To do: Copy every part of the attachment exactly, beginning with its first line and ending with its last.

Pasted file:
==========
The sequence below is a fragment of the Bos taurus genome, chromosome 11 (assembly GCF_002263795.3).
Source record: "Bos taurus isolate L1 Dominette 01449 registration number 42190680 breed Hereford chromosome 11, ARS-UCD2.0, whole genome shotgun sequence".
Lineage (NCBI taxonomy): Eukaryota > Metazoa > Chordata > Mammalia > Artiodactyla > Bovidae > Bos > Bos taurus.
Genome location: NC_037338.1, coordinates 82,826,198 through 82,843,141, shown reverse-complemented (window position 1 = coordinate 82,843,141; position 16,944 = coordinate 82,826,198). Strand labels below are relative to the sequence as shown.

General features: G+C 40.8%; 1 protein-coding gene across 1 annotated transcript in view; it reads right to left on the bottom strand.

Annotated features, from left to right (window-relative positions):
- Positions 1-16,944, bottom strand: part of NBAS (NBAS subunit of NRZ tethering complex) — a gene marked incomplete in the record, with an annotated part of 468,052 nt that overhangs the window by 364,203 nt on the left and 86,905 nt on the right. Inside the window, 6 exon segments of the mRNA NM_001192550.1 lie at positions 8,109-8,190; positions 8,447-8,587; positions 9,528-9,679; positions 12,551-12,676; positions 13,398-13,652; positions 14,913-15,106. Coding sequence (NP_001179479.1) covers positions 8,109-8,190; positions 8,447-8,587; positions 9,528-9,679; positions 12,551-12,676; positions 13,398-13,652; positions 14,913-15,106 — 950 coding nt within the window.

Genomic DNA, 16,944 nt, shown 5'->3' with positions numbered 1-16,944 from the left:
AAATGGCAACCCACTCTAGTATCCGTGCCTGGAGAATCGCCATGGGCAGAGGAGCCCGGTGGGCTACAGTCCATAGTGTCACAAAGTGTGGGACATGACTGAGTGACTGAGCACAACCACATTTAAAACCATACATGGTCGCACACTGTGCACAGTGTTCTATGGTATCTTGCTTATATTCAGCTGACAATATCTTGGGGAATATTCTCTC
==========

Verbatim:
The sequence below is a fragment of the Bos taurus genome, chromosome 11 (assembly GCF_002263795.3).
Source record: "Bos taurus isolate L1 Dominette 01449 registration number 42190680 breed Hereford chromosome 11, ARS-UCD2.0, whole genome shotgun sequence".
Lineage (NCBI taxonomy): Eukaryota > Metazoa > Chordata > Mammalia > Artiodactyla > Bovidae > Bos > Bos taurus.
Genome location: NC_037338.1, coordinates 82,826,198 through 82,843,141, shown reverse-complemented (window position 1 = coordinate 82,843,141; position 16,944 = coordinate 82,826,198). Strand labels below are relative to the sequence as shown.

General features: G+C 40.8%; 1 protein-coding gene across 1 annotated transcript in view; it reads right to left on the bottom strand.

Annotated features, from left to right (window-relative positions):
- Positions 1-16,944, bottom strand: part of NBAS (NBAS subunit of NRZ tethering complex) — a gene marked incomplete in the record, with an annotated part of 468,052 nt that overhangs the window by 364,203 nt on the left and 86,905 nt on the right. Inside the window, 6 exon segments of the mRNA NM_001192550.1 lie at positions 8,109-8,190; positions 8,447-8,587; positions 9,528-9,679; positions 12,551-12,676; positions 13,398-13,652; positions 14,913-15,106. Coding sequence (NP_001179479.1) covers positions 8,109-8,190; positions 8,447-8,587; positions 9,528-9,679; positions 12,551-12,676; positions 13,398-13,652; positions 14,913-15,106 — 950 coding nt within the window.

Genomic DNA, 16,944 nt, shown 5'->3' with positions numbered 1-16,944 from the left:
AAATGGCAACCCACTCTAGTATCCGTGCCTGGAGAATCGCCATGGGCAGAGGAGCCCGGTGGGCTACAGTCCATAGTGTCACAAAGTGTGGGACATGACTGAGTGACTGAGCACAACCACATTTAAAACCATACATGGTCGCACACTGTGCACAGTGTTCTATGGTATCTTGCTTATATTCAGCTGACAATATCTTGGGGAATATTCTCTC